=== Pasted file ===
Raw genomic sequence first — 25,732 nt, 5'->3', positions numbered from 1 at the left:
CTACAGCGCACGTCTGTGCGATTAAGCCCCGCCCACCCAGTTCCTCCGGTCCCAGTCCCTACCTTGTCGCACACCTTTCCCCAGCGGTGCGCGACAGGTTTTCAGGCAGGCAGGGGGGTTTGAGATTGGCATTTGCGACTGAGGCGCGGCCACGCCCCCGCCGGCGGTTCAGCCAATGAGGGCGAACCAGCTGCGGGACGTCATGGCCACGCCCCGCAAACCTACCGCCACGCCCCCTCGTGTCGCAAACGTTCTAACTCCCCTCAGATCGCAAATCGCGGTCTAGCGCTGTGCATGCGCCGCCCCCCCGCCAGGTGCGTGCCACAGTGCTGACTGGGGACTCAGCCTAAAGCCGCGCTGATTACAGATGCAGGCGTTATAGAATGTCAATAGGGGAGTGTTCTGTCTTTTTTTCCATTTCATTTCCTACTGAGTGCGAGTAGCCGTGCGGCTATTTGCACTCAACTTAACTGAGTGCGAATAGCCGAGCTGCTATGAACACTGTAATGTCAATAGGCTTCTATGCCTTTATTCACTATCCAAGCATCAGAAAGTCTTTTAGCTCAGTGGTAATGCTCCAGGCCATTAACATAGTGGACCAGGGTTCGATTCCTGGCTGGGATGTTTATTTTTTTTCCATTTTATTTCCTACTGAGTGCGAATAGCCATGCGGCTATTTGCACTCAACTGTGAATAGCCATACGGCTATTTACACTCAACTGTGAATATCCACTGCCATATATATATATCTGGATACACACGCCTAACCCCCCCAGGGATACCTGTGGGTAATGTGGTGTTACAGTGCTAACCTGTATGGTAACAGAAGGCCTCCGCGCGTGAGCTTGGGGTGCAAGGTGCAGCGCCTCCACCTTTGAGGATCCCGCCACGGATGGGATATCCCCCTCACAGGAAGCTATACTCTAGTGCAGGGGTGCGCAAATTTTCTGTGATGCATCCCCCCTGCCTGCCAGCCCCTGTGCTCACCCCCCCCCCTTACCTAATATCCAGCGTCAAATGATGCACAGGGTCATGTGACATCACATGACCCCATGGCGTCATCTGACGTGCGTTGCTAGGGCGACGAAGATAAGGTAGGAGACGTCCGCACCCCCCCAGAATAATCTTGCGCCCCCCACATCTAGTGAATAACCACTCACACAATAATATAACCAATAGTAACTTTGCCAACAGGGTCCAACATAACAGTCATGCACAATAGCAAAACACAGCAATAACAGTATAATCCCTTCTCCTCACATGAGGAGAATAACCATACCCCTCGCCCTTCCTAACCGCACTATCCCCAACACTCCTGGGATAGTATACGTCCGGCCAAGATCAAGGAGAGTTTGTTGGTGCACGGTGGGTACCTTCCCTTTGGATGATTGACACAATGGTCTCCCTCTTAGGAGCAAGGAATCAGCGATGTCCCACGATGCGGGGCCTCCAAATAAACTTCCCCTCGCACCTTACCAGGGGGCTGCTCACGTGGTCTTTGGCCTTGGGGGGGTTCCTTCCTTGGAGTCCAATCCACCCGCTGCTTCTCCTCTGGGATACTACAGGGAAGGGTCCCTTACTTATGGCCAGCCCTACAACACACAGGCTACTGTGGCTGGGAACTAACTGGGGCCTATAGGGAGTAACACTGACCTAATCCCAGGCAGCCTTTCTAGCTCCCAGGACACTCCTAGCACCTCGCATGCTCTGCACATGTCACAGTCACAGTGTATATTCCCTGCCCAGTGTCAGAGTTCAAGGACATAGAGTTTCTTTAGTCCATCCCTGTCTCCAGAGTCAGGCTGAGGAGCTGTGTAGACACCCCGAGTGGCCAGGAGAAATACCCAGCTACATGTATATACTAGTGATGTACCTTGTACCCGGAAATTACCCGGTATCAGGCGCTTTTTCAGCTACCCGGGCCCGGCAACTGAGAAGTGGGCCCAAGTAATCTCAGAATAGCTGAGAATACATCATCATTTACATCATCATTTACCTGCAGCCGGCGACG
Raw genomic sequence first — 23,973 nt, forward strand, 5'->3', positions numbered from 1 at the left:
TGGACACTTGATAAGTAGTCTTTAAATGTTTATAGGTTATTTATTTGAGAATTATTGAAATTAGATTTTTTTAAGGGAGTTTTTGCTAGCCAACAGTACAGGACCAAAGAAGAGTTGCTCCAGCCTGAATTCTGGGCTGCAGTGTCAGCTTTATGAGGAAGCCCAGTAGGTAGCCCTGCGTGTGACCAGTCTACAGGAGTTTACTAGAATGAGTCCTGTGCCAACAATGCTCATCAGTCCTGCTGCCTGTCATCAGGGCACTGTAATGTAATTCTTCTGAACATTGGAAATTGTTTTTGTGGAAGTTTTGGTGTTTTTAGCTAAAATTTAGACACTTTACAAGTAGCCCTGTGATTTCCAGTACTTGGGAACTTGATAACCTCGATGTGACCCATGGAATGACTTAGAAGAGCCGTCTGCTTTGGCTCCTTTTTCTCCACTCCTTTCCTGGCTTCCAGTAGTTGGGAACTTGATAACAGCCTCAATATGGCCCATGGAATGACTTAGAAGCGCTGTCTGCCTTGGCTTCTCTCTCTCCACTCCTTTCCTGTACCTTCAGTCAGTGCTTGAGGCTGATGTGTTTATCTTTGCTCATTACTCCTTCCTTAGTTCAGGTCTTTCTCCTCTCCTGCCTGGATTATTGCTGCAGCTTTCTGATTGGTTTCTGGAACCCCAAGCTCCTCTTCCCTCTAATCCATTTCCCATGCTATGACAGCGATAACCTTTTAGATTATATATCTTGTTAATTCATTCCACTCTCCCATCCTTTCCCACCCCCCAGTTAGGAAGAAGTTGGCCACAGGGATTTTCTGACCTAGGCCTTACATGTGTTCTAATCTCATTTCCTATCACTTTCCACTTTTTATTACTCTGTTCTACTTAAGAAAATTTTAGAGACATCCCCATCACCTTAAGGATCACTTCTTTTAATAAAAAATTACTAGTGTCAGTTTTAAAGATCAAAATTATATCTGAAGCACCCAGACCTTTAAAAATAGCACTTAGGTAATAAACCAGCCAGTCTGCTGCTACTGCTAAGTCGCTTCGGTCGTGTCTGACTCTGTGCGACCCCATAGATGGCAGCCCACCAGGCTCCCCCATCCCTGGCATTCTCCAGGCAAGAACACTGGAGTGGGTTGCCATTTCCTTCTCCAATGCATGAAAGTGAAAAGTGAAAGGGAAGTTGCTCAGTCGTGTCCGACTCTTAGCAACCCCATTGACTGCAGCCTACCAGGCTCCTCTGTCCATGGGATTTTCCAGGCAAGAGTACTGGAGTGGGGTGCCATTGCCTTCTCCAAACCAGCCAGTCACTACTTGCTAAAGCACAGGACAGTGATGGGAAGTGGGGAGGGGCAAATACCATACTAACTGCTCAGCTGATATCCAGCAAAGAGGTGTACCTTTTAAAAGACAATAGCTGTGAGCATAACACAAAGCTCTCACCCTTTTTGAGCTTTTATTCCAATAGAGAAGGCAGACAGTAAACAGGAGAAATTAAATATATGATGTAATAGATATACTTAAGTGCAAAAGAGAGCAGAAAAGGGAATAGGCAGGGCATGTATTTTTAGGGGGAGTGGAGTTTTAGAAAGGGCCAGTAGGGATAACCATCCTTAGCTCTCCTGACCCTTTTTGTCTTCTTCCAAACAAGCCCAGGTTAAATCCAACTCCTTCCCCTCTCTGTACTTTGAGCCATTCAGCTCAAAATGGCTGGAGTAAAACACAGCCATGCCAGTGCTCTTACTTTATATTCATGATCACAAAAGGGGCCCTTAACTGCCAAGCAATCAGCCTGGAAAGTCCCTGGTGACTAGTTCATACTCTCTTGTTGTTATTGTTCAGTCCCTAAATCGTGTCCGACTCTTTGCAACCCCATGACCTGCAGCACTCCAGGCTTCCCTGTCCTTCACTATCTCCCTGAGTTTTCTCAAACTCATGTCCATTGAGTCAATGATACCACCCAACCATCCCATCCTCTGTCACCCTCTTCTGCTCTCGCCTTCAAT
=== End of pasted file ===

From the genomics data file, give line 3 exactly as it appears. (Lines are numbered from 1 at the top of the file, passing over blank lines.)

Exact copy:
Raw genomic sequence first — 23,973 nt, forward strand, 5'->3', positions numbered from 1 at the left: